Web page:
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Marley & Me

Movie review by
Joly Herman, Common Sense Media
Marley & Me Movie Poster Image
Touching comedy deals with emotional themes.
  • PG
  • 2008
  • 123 minutes
Popular with kids

Parents say

age 12+
Based on 101 reviews

Kids say

age 11+
Based on 192 reviews

A lot or a little?

The parents' guide to what's in this movie.

Positive Messages

Shows the challenges of caring for and training a high-maintenance pet and how it can bring out the worst in some people, but also how difficult situations can bring families together.

Positive Role Models & Representations

Sebastian is a womanizer, and he uses props to entice women whenever he can -- including using Marley as babe bait and even pushing a stroller over to a comely woman for attention. Marley can bring out less-than-honorable behavior in people. His misbehavior prompts John to call him "the worst dog in the world" and causes Jenny to demand that he be taken from the house and put in a shelter.


Marley's out-of-control behavior isn't violent, per se, but he wreaks havoc wherever he goes. A neighbor has been attacked in one scene -- viewers don't see the violence, but she suffers a knife wound, implying the violence that befell her.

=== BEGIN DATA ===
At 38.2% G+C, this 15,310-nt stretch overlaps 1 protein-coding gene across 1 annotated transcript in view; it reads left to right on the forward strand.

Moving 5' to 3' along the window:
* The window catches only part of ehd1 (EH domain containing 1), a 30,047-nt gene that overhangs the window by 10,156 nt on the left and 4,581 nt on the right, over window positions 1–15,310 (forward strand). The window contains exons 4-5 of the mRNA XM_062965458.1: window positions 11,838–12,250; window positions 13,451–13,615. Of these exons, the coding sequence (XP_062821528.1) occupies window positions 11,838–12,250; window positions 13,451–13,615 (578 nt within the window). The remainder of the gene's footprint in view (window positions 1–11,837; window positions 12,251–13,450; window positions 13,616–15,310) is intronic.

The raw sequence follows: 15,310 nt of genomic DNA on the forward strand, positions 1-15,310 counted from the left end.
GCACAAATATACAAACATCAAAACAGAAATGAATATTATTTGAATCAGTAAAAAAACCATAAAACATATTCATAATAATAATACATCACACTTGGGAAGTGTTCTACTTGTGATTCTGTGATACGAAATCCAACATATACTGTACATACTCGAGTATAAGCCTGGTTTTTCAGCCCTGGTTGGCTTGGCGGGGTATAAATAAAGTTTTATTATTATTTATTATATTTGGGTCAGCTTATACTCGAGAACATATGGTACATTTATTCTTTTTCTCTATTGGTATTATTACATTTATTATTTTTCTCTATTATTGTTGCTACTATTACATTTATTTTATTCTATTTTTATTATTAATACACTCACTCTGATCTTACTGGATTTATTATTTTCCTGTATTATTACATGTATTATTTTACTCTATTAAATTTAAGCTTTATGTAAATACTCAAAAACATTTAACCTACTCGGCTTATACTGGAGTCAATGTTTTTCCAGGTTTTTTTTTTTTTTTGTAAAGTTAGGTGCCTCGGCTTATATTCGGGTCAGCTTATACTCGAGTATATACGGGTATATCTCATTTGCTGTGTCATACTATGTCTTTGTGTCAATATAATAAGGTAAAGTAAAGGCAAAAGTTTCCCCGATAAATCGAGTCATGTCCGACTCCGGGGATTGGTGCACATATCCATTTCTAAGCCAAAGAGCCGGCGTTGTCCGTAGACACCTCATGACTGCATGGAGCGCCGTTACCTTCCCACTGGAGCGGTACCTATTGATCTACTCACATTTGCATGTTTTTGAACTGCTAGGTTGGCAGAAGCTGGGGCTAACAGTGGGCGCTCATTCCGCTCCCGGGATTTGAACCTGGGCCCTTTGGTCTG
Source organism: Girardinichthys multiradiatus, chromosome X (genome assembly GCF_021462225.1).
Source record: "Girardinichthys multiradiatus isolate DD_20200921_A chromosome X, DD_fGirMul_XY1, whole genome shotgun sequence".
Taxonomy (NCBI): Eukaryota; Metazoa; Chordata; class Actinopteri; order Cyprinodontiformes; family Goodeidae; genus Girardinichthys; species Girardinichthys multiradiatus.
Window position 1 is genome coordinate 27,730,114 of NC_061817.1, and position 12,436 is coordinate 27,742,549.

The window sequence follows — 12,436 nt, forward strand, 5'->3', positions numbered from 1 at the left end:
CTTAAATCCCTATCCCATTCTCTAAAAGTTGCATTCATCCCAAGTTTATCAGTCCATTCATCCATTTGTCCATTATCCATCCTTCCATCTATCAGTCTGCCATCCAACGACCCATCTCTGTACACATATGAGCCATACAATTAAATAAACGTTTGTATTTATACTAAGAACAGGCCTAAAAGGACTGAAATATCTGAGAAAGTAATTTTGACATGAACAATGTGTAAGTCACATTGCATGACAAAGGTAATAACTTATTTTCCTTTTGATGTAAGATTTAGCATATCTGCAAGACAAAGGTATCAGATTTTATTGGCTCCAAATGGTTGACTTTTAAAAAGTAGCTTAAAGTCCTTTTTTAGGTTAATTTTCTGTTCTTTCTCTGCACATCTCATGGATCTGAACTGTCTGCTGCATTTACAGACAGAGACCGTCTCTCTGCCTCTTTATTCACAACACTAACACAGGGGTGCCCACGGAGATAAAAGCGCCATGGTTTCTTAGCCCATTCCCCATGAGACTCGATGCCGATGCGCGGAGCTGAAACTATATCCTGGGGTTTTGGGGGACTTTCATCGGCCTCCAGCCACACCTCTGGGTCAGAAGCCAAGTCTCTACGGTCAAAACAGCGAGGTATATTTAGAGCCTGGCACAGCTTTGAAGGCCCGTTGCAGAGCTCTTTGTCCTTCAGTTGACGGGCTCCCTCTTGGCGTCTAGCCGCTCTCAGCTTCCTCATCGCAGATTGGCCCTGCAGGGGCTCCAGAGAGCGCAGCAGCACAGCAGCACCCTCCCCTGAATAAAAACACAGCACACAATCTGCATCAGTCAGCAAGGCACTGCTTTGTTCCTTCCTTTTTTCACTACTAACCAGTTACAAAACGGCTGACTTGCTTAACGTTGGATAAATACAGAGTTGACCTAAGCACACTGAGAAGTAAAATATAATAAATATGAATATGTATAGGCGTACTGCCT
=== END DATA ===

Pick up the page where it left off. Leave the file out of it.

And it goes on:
Though no sexual activity is explicitly shown, it's implied, especially in a creaky bed at an Irish inn. Content relating to reproduction (getting pregnant, miscarriage, birth control) might be too mature for younger viewers. Some shots of women in bikinis on the beach; a supporting character has lots of lecherous maneuverings. Jenny swims seductively in the nude, enticing John to collect his "birthday present." Marley humps the dog trainer's leg.


Predictable for a dog-centric movie: "crap" and "poop." Other language includes "ass," "damn," and "goddamn."


Jenny and John pursue the American dream: a nice house in a good neighborhood, a nice car, a big trip, etc. But the pursuit is also a struggle, and viewers see how John and Jenny sacrifice to gain the material pleasure that they eventually achieve. Specific products/brands shown/mentioned include Volvo, the Philadelphia Enquirer and the New York Times.